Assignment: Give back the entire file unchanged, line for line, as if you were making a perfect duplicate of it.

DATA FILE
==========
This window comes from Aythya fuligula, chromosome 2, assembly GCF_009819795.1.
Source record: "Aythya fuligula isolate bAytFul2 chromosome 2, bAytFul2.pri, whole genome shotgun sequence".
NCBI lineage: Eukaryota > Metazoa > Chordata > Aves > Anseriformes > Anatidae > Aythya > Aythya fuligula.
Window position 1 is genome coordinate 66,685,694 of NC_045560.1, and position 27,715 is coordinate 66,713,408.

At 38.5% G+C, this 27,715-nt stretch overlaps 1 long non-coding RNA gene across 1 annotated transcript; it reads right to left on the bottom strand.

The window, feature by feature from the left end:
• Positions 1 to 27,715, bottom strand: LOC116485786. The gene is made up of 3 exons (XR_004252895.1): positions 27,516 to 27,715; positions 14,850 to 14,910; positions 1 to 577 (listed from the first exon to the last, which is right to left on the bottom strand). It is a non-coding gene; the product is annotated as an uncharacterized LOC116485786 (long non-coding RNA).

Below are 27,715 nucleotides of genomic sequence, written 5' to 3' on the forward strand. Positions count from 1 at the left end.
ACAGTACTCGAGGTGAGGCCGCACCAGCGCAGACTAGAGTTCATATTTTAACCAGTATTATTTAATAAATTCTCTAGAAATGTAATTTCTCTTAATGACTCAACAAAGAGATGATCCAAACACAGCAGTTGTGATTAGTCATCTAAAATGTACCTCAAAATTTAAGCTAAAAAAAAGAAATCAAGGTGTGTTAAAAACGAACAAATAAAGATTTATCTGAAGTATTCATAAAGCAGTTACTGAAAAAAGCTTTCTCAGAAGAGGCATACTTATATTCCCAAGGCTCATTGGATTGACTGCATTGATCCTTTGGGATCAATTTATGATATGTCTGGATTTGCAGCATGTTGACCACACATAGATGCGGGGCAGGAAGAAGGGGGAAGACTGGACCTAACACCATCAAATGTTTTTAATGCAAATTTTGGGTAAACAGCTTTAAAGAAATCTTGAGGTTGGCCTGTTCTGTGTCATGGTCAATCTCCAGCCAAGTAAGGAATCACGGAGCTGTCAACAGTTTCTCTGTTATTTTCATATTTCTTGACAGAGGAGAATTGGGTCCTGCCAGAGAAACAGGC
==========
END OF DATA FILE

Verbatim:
This window comes from Aythya fuligula, chromosome 2, assembly GCF_009819795.1.
Source record: "Aythya fuligula isolate bAytFul2 chromosome 2, bAytFul2.pri, whole genome shotgun sequence".
NCBI lineage: Eukaryota > Metazoa > Chordata > Aves > Anseriformes > Anatidae > Aythya > Aythya fuligula.
Window position 1 is genome coordinate 66,685,694 of NC_045560.1, and position 27,715 is coordinate 66,713,408.

At 38.5% G+C, this 27,715-nt stretch overlaps 1 long non-coding RNA gene across 1 annotated transcript; it reads right to left on the bottom strand.

The window, feature by feature from the left end:
• Positions 1 to 27,715, bottom strand: LOC116485786. The gene is made up of 3 exons (XR_004252895.1): positions 27,516 to 27,715; positions 14,850 to 14,910; positions 1 to 577 (listed from the first exon to the last, which is right to left on the bottom strand). It is a non-coding gene; the product is annotated as an uncharacterized LOC116485786 (long non-coding RNA).

Below are 27,715 nucleotides of genomic sequence, written 5' to 3' on the forward strand. Positions count from 1 at the left end.
ACAGTACTCGAGGTGAGGCCGCACCAGCGCAGACTAGAGTTCATATTTTAACCAGTATTATTTAATAAATTCTCTAGAAATGTAATTTCTCTTAATGACTCAACAAAGAGATGATCCAAACACAGCAGTTGTGATTAGTCATCTAAAATGTACCTCAAAATTTAAGCTAAAAAAAAGAAATCAAGGTGTGTTAAAAACGAACAAATAAAGATTTATCTGAAGTATTCATAAAGCAGTTACTGAAAAAAGCTTTCTCAGAAGAGGCATACTTATATTCCCAAGGCTCATTGGATTGACTGCATTGATCCTTTGGGATCAATTTATGATATGTCTGGATTTGCAGCATGTTGACCACACATAGATGCGGGGCAGGAAGAAGGGGGAAGACTGGACCTAACACCATCAAATGTTTTTAATGCAAATTTTGGGTAAACAGCTTTAAAGAAATCTTGAGGTTGGCCTGTTCTGTGTCATGGTCAATCTCCAGCCAAGTAAGGAATCACGGAGCTGTCAACAGTTTCTCTGTTATTTTCATATTTCTTGACAGAGGAGAATTGGGTCCTGCCAGAGAAACAGGC